The explosion of mobile phones into a region that, until recently, was nearly devoid of telecommunications infrastructure provides a valuable opportunity to explore the potential effects of information and communication technology on various economic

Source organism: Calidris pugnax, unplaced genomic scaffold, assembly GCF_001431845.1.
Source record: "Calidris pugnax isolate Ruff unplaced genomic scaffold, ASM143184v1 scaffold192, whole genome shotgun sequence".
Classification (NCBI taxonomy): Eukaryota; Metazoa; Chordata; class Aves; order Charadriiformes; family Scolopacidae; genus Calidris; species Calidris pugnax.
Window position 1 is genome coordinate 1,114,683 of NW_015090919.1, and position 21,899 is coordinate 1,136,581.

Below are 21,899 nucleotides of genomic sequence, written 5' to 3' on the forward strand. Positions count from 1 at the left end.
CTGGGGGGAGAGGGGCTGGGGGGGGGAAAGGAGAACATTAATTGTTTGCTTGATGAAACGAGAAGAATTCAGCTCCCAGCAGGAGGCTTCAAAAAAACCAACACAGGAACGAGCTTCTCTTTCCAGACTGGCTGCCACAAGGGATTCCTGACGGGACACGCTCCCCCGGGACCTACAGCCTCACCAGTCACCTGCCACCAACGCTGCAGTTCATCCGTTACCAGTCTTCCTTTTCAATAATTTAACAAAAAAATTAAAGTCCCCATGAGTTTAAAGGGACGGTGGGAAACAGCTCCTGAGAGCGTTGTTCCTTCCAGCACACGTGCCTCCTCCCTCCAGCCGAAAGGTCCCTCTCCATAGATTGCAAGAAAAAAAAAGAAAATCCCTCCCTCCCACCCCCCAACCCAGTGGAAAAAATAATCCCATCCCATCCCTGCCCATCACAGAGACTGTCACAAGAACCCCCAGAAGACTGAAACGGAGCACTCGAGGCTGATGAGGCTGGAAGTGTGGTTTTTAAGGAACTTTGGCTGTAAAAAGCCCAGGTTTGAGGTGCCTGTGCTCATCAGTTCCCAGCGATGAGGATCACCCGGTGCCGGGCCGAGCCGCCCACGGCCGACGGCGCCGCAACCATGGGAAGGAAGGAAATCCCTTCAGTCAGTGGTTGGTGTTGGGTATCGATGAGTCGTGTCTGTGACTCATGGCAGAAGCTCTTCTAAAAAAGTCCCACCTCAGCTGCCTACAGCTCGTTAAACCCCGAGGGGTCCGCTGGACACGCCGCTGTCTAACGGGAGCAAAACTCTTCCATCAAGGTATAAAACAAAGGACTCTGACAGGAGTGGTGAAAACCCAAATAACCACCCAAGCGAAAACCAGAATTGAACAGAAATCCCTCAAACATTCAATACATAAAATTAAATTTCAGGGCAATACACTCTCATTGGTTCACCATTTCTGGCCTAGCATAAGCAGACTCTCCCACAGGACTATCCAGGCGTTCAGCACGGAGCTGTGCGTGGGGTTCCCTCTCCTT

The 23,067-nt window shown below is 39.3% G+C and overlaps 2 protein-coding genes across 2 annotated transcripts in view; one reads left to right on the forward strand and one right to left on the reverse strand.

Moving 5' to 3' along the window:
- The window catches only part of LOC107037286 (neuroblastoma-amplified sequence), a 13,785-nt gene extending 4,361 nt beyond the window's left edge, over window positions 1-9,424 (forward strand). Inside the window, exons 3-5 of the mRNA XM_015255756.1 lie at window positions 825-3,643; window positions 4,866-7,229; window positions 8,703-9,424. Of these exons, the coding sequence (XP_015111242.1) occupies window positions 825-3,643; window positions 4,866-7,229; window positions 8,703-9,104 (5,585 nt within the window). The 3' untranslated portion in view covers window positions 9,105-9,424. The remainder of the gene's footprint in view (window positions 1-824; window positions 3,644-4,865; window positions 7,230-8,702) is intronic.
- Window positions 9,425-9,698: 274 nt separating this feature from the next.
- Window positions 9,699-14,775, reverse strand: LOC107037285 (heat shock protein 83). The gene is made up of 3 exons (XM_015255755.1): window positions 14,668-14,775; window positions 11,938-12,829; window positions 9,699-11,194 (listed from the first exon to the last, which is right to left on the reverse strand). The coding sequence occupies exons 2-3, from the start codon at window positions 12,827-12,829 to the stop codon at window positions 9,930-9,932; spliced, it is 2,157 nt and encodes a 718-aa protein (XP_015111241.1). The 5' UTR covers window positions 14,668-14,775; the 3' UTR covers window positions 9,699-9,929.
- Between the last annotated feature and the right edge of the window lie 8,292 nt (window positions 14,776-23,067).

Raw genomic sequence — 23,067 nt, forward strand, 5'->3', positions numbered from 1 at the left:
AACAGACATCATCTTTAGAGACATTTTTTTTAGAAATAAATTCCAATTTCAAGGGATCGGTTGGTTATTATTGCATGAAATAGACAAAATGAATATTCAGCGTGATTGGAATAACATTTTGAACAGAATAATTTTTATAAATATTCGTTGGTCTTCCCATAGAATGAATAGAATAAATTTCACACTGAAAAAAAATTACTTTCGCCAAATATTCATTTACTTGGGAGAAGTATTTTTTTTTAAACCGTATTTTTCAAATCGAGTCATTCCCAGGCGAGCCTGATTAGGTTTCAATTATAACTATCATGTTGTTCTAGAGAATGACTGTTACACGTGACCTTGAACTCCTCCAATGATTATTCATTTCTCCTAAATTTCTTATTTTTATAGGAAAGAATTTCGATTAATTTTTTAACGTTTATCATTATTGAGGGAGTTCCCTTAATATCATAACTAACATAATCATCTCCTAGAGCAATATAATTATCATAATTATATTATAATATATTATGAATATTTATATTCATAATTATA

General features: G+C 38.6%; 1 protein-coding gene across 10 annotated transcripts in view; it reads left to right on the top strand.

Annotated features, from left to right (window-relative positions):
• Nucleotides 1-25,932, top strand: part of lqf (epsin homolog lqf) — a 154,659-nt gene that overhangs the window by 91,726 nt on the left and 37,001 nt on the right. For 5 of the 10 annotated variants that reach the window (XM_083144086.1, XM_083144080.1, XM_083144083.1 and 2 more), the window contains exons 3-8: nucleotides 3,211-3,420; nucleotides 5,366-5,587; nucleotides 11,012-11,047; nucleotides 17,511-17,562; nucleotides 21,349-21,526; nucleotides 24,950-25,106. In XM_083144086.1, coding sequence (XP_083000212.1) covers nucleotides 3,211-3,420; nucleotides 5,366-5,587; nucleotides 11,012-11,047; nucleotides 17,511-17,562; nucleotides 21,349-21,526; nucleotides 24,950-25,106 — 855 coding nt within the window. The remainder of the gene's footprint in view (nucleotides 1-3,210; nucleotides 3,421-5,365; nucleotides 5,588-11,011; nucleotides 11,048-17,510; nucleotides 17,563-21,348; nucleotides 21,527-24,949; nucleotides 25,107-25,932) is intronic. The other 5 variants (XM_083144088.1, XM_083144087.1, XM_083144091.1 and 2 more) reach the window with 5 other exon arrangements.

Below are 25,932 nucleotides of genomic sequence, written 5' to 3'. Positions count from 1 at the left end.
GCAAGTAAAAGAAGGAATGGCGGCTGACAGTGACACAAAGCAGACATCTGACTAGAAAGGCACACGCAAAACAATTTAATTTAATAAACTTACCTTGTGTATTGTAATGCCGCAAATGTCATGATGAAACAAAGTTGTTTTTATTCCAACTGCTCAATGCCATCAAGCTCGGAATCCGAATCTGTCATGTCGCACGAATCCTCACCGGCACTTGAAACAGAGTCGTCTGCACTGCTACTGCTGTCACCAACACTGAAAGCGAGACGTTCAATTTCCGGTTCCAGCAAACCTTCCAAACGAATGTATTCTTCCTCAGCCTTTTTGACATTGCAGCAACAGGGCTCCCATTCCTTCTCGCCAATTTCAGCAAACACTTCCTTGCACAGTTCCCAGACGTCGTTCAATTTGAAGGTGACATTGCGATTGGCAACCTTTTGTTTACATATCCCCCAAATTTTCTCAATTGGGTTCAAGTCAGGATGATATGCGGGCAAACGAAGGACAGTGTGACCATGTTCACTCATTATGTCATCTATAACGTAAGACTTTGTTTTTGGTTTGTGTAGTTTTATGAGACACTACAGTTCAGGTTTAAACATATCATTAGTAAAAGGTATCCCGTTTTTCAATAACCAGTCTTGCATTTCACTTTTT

and social outcomes. This article focuses specifically on the potential influence that mobile phones will exert on corruption in Africa. Two distinct empirical analyses test the hypothesis that mobile phones will reduce corruption in Africa, as a result of decentralizing information and communication and thereby diminishing the opportunities available to engage in corruption as well as increasing the potential of detection and punishment. The results of a fixed effects regression of panel data at the country level reveal a significant negative correlation between a country's degree of mobile phone penetration and that country's level of perceived corruption. In addition to this, a multivariate regression of survey data reveals that the degree of mobile phone signal coverage across 13 Namibian provinces is significantly associated with reduced perceptions of corruption at the individual level.